A report on economic conditions in the Little Rock zone
The environment is about economics, too
The cleanup cost of the April 2010 BP oil spill in the Gulf of Mexico is estimated at $6 billion, not including the economic damage to the fishing and tourism industries, which will likely add several billion more. Proponents of stricter environmental regulation believe such catastrophes could be prevented at a reasonable cost. Opponents argue that many preventive procedures are too costly to justify, given the rarity of such incidents. Determining the right balance between preserving the environment and controlling costs is a difficult job for government regulators. Read the October 2010 ...
Firm Size and Employment Dynamics
Large firms have been creating a significantly higher fraction of jobs since the Great Recession.
Banks and credit unions: competition not going away
Has the competitive balance tilted away from banks and toward credit unions, given the latter?s tax exemption and more-recent ability to draw members from wider pools? Whether it has or not, both industries have seen similar trend growth over the past 15 years?and, in fact, have come to resemble each other in many ways.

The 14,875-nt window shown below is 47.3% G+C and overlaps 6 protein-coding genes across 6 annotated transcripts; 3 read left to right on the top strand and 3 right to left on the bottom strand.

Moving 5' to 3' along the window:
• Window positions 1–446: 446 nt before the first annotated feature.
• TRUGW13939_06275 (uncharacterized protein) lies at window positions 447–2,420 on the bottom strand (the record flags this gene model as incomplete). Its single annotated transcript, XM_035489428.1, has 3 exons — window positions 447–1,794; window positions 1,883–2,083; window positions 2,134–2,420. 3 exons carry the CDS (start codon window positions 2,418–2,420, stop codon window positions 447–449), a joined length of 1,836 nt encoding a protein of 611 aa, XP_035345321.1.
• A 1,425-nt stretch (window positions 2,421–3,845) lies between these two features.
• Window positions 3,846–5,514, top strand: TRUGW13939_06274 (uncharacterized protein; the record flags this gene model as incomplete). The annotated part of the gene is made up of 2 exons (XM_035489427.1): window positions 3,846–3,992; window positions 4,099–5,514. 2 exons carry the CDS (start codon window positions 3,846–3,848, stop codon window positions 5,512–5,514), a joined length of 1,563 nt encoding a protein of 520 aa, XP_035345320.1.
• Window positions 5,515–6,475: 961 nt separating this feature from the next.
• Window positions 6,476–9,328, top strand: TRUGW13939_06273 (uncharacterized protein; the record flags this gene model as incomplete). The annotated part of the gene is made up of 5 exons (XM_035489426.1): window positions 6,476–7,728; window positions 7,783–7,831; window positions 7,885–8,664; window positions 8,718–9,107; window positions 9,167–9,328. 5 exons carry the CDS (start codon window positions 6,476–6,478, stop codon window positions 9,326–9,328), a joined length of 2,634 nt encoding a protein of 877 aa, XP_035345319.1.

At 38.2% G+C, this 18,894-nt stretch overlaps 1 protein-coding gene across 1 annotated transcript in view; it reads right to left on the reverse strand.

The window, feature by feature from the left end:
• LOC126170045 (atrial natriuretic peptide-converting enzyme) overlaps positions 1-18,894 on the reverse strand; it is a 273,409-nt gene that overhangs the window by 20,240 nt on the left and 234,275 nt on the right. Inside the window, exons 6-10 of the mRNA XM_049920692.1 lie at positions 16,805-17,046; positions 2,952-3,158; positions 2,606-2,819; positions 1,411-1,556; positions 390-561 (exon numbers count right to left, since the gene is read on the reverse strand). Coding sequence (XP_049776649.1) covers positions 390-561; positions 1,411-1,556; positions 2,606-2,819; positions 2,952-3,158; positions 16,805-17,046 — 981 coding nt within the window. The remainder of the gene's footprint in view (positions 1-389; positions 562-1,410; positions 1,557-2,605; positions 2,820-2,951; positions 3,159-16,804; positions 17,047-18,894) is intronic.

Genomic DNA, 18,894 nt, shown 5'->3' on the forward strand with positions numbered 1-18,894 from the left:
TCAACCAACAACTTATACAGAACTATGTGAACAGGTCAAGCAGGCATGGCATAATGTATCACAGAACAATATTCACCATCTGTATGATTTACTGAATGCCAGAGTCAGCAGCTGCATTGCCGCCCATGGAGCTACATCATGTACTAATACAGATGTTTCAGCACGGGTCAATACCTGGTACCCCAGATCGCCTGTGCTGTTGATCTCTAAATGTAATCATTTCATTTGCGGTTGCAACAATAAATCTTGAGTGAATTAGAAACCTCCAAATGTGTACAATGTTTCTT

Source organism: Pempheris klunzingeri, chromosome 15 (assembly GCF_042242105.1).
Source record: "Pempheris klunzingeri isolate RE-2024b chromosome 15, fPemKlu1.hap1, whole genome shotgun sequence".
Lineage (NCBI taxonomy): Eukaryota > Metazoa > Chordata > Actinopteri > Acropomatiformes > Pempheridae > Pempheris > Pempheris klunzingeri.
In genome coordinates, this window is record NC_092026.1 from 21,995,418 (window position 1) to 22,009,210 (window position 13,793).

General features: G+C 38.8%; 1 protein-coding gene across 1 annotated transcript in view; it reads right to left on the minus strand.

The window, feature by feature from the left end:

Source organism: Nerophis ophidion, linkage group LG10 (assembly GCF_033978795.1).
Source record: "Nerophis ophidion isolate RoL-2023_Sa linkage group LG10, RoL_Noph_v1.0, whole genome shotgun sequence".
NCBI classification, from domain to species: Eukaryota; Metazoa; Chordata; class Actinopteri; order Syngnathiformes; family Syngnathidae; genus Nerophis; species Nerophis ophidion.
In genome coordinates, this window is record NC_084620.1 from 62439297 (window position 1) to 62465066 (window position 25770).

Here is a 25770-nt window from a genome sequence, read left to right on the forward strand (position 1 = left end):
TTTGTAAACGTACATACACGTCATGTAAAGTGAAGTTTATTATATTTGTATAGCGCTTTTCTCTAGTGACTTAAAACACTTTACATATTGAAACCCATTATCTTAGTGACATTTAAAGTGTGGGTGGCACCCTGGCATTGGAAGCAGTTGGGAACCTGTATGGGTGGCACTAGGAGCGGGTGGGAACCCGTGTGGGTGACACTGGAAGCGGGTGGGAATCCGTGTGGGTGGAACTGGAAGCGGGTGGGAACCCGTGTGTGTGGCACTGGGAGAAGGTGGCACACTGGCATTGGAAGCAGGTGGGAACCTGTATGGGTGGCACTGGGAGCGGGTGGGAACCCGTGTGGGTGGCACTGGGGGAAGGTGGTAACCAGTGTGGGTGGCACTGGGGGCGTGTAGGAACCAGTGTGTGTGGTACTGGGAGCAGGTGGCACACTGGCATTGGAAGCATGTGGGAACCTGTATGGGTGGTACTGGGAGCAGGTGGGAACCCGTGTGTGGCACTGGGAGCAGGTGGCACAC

A report on economic conditions in the Louisville zone
How low can you go? negative interest rates and investors’ flight to safety
It is not uncommon to observe negative interest rates during uncertain times, when investors flee to safety. But the existence of negative market yields provides no support for policies in which central banks set negative interest rates on deposits held at a central bank.
Household financial stress declines in the Eighth District
Understanding poverty measures and the call to update them
Official poverty rates are on the rise in the United States. But does this necessarily mean that more people can?t meet their basic needs? This article examines how poverty is calculated and looks at the criticisms of these measures.
U.S. Job Polarization Persists
Job polarization has existed before, during, and since the Great Recession.
Doubling your monetary base and surviving: some international experience
The authors examine the experience of selected central banks that have used large-scale balance-sheet expansion, frequently referred to as ?quantitative easing,? as a monetary policy instrument. The case studies focus on central banks responding to the recent financial crisis and Nordic central banks during the banking crises of the 1990s; others are provided for comparison purposes. The authors conclude that large-scale balance-sheet increases are a viable monetary policy tool provided the public believes the increase will be appropriately reversed.